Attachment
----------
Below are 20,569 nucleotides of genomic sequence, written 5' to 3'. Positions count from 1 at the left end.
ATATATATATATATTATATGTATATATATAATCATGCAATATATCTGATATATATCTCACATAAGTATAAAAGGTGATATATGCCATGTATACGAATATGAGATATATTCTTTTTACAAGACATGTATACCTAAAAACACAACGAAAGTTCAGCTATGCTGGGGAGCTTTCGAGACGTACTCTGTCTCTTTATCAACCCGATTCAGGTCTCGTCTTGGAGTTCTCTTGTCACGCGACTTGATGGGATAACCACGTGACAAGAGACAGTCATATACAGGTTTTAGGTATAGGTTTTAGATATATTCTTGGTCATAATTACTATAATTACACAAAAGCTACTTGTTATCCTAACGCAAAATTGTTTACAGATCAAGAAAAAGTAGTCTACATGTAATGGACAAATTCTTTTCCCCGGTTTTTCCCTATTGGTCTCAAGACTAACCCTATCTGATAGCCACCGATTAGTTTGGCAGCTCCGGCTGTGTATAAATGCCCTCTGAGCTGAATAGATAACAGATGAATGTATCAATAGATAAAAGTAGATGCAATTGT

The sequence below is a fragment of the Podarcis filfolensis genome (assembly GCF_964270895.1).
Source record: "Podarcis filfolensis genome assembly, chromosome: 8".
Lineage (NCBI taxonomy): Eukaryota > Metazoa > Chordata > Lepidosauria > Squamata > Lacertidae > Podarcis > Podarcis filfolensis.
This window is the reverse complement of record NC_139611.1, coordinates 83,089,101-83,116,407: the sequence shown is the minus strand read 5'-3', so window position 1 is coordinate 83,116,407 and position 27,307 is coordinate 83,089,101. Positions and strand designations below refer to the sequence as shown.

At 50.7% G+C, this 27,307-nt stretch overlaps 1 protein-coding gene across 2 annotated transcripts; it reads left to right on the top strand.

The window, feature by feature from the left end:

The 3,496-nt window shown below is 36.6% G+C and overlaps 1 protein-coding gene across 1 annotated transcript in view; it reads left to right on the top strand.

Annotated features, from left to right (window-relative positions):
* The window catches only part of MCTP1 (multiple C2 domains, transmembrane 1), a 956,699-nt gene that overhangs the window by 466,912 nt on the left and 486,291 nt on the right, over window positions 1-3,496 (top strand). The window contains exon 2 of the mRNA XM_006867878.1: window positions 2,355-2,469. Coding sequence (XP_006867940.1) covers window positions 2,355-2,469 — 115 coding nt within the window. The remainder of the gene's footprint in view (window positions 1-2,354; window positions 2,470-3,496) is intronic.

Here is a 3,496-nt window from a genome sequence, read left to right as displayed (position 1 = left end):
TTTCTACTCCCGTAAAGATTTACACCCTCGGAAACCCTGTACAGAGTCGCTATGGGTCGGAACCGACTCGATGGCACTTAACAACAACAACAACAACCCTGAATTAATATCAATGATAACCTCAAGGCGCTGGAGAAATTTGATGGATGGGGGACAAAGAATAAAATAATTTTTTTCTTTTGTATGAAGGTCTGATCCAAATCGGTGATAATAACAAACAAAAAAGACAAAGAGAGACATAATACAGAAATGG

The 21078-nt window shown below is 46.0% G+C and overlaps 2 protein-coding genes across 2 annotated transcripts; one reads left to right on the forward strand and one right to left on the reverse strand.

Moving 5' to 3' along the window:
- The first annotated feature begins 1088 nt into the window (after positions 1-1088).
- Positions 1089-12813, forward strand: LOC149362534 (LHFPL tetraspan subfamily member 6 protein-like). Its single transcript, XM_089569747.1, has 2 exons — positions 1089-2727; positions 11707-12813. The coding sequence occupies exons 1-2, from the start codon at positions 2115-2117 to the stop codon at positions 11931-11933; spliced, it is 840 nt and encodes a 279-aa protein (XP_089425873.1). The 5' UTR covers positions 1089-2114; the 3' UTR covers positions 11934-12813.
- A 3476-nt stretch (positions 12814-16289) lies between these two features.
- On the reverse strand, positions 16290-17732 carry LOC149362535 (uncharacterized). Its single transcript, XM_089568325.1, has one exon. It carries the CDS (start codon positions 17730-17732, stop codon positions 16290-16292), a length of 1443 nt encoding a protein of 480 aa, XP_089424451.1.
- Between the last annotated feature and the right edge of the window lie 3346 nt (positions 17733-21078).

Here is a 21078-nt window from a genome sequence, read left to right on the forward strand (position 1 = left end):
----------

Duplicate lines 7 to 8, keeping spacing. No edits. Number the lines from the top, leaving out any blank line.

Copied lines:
At 50.7% G+C, this 27,307-nt stretch overlaps 1 protein-coding gene across 2 annotated transcripts; it reads left to right on the top strand.

The window, feature by feature from the left end: